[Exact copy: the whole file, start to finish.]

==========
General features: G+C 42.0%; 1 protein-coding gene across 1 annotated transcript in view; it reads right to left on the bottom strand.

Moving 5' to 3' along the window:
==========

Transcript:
General features: G+C 42.0%; 1 protein-coding gene across 1 annotated transcript in view; it reads right to left on the bottom strand.

Moving 5' to 3' along the window: